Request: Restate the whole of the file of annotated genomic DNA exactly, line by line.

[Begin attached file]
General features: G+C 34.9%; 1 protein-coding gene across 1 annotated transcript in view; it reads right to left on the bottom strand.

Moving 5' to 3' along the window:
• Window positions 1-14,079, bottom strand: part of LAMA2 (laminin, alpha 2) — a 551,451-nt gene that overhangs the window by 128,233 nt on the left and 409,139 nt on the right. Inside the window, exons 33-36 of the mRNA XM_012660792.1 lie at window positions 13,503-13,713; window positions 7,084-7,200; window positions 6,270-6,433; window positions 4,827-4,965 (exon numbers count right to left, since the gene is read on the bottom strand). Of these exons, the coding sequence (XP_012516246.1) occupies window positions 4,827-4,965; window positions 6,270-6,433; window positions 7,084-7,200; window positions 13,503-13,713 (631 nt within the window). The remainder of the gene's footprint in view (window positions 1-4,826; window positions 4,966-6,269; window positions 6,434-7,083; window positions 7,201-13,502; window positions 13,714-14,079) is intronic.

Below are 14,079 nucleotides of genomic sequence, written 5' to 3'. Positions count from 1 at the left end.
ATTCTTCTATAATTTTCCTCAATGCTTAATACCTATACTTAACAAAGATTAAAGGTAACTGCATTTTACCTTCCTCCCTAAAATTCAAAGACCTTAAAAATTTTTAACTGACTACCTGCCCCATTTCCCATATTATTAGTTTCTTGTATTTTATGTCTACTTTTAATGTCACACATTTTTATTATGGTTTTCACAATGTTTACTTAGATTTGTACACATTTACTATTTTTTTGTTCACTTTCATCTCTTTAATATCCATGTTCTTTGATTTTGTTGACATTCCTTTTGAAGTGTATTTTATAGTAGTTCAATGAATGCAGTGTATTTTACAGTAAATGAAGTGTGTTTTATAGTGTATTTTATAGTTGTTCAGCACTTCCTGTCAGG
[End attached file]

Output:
General features: G+C 34.9%; 1 protein-coding gene across 1 annotated transcript in view; it reads right to left on the bottom strand.

Moving 5' to 3' along the window:
• Window positions 1-14,079, bottom strand: part of LAMA2 (laminin, alpha 2) — a 551,451-nt gene that overhangs the window by 128,233 nt on the left and 409,139 nt on the right. Inside the window, exons 33-36 of the mRNA XM_012660792.1 lie at window positions 13,503-13,713; window positions 7,084-7,200; window positions 6,270-6,433; window positions 4,827-4,965 (exon numbers count right to left, since the gene is read on the bottom strand). Of these exons, the coding sequence (XP_012516246.1) occupies window positions 4,827-4,965; window positions 6,270-6,433; window positions 7,084-7,200; window positions 13,503-13,713 (631 nt within the window). The remainder of the gene's footprint in view (window positions 1-4,826; window positions 4,966-6,269; window positions 6,434-7,083; window positions 7,201-13,502; window positions 13,714-14,079) is intronic.

Below are 14,079 nucleotides of genomic sequence, written 5' to 3'. Positions count from 1 at the left end.
ATTCTTCTATAATTTTCCTCAATGCTTAATACCTATACTTAACAAAGATTAAAGGTAACTGCATTTTACCTTCCTCCCTAAAATTCAAAGACCTTAAAAATTTTTAACTGACTACCTGCCCCATTTCCCATATTATTAGTTTCTTGTATTTTATGTCTACTTTTAATGTCACACATTTTTATTATGGTTTTCACAATGTTTACTTAGATTTGTACACATTTACTATTTTTTTGTTCACTTTCATCTCTTTAATATCCATGTTCTTTGATTTTGTTGACATTCCTTTTGAAGTGTATTTTATAGTAGTTCAATGAATGCAGTGTATTTTACAGTAAATGAAGTGTGTTTTATAGTGTATTTTATAGTTGTTCAGCACTTCCTGTCAGG